The first mobile phone, the DynaTAC 8000x, was introduced to the market by Motorola in 1983. At $4,000 and weighing almost two pounds, the 8000x stored thirty phone numbers, gave users thirty minutes of talk time, and had eight hours of battery life. If you need a visual on this object of 1980s luxury, you need only imagine the brick Michael Douglas made oceanside threats into in his Oscar winning performance as Gordon Gekko in Wall Street. “Money never sleeps,” he said. “The most valuable commodity I know of is information,” he said.
Much has changed in the last forty years of mobile technology, but Gordon’s truisms haven’t wavered—if anything, they are more deeply engrained and simultaneously normalized. The digital age has ushered in an endless “feed” (previously, an antidote to hunger) of information available at all times of day from a screen no bigger than an index card. Today, even the word “phone” is a misnomer. Like it or not, “digital appendages” may be a better term for the slim and complex computers that rarely leave our skin.
A Pew Research Center survey published in May of 2021 revealed that 31% of American adults say they are “almost constantly” online. Nomophobia, the fear of being separated from your mobile phone, is an actual medical diagnosis, as is “ringxiety” (the uncanny feeling that always, somewhere, your phone is ringing) and “technostress” (the stress of adapting to new technologies, and/or the overidentification with them).
Technological advancements have fundamentally altered human life across the globe, and there aren’t any signs of it slowing down. But—that’s not to say you can’t.
“If we have such an urgent need to block out the world,” writes Kyle Chayka in his book The Longing for Less, “something must be seriously wrong.” Chayka is reflecting on the growing popularity of digital detox events, recalling his experience at a weeklong tech-free retreat in rural Switzerland. “It culminated in a joyous epiphany one day…but all told it wasn’t an experience I would choose to repeat (too many mosquitoes), nor was it particularly convenient to drop out of the rest of my life in order to do it.”
Chayka is right to point out that the answer to a healthy relationship with technology (or anything) is not a binge and purge cycle. Detoxes and cleanses are great for abruptly interrupting undesired behaviors, but again, in their very name they imply that we are living with toxicity most of the time.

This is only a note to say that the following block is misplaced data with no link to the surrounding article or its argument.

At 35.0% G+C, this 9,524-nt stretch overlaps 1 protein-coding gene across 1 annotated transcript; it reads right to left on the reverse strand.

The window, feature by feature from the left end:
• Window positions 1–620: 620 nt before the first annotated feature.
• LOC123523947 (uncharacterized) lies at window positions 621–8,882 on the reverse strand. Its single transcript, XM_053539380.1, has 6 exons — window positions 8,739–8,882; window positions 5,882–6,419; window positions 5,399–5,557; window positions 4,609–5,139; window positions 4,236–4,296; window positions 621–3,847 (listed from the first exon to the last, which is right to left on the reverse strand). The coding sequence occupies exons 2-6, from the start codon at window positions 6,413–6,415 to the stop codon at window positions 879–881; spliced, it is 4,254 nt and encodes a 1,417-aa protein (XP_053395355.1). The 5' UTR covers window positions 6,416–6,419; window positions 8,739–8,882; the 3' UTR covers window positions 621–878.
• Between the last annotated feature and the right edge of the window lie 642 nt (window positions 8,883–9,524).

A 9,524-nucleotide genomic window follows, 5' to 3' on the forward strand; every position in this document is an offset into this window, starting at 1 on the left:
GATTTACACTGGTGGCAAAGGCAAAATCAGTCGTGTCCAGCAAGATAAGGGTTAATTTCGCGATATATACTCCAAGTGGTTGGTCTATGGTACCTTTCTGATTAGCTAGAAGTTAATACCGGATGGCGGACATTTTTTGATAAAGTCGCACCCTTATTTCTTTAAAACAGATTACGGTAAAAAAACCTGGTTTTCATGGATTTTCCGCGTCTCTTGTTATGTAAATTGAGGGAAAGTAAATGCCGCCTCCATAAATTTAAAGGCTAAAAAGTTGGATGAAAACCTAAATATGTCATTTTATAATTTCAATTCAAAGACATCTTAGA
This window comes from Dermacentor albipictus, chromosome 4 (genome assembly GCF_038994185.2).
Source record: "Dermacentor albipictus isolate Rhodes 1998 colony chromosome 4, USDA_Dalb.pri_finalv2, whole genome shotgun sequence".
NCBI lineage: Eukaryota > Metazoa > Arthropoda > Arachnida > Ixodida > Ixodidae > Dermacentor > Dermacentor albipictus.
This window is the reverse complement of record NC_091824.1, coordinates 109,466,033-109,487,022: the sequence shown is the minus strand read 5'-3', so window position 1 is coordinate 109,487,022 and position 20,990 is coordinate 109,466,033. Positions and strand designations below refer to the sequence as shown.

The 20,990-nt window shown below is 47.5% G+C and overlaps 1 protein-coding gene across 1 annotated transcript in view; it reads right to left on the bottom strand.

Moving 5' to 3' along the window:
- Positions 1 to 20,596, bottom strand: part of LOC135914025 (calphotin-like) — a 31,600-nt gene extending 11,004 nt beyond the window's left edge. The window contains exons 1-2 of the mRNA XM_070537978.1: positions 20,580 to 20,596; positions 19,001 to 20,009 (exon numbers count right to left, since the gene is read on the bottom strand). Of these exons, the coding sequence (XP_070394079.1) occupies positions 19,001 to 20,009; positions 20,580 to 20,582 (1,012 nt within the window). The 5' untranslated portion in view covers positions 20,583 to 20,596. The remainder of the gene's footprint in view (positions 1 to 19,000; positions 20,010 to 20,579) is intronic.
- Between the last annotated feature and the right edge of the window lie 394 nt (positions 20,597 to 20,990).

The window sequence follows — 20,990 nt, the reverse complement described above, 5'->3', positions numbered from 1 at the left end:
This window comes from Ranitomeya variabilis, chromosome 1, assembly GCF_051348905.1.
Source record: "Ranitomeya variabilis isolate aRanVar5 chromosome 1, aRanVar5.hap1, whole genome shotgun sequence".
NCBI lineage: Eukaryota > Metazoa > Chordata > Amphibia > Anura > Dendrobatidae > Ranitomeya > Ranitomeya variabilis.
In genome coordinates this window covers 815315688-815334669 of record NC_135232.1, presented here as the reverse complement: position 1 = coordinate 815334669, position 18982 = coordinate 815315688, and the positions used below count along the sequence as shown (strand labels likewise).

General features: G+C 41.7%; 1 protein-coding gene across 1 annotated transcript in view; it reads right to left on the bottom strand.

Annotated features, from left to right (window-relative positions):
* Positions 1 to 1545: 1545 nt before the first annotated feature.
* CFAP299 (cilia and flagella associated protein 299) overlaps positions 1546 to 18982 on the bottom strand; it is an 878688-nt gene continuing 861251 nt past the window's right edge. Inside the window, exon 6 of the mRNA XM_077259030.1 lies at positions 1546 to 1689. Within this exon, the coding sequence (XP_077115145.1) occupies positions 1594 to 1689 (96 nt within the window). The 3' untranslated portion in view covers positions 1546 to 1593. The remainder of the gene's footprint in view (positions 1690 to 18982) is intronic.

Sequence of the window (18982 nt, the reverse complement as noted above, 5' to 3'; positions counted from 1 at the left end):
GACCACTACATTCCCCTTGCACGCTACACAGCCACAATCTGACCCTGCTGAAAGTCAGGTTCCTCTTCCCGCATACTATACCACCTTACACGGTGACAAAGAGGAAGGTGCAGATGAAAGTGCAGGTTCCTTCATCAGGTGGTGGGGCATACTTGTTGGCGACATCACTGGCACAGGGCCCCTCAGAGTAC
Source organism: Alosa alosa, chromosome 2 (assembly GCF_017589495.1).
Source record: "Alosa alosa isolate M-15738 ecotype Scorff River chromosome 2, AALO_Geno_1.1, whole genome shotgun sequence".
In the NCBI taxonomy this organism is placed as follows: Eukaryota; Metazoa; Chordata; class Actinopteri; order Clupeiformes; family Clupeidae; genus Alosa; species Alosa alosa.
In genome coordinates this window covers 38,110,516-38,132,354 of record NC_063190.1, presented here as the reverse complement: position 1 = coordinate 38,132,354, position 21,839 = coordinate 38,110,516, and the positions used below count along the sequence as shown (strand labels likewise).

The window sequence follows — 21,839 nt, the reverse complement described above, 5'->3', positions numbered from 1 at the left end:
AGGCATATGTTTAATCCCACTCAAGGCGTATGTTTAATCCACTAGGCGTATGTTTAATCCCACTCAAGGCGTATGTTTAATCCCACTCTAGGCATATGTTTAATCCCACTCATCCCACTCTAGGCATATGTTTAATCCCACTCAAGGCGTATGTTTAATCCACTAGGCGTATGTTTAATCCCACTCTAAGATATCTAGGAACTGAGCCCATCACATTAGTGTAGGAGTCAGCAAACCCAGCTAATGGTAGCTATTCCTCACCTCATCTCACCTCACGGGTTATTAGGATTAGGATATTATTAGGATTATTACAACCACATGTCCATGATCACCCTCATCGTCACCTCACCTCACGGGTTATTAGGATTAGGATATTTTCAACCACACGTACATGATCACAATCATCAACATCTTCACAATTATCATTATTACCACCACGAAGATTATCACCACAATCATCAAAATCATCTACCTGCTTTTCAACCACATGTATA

Instead of moving from one extreme to another, why not make the whole of everyday life better? Here are a few ideas in the spirit of equilibrium.
Less is more
- Bookend your day with one hour of tech-free time after waking up in the morning and before sleeping at night. Remember what an interval feels like.
- Leave your phone at home for short walks and bike rides, especially if you’re using the time to connect with your partner, kids, a friend, and certainly yourself!
- Make a concerted effort to stop phubbing the people you love. In an On Being podcast episode, host Krista Tippett interviewed acclaimed couple’s therapist Esther Perel. Perel didn’t address phubbing by name, but she did drop “ambiguous loss” (the grief of having physical presence with emotional absence) as a common affliction in contemporary partnerships. You don’t need a psych degree to see how that syncs up with said phubs.
- Hold fast the boundary between inspiration-seeking and consuming. What begins as an innocent dip into the feed to get ideas flowing can quickly stymy any and all creative energy. If you want to make something, make it. Make it new. Make it yours. Make it without the omnipresent algorithm.
- Consider adopting a weekly day of tech rest. You don’t have to be religious to benefit from a sabbath. If filling your time with non-virtual activities feels daunting (no judgement), check out the resources from Screen-Free Saturdays. Just don’t forget to print them out or write them down before the day begins!
- Don’t take your phone—and its accompanying threat vigilance—to bed with you. Sleeping is better, and waking up will be too. Right this way, please.
A few years ago, a friend told me human anatomy was evolving so that the C7 vertebrae at the base of the neck would soon (how soon?) become a horn—an extension of the skeleton to counterbalance the head-hung-low stance of our “almost constant” scrolling. The image of it chilled me, literally to my bones. Not surprisingly, we couldn’t trace my friend’s digital footprints back to whatever source on whatever site in the infinity to confirm if this hypothesis was anything more than unscientific sensationalism (i.e. the internet once again serving up the anxiety of a very clear and certain maybe??).
That it could be speculated was enough for me, seating something deeply unnerving that needed attention. With the scaffolding of global life completely reconstituted by technology, why do we expect to be unchanged? We are and will continue to be. But, we can always readjust our posture. Gordon Gekko was a villain, let him grow the horn.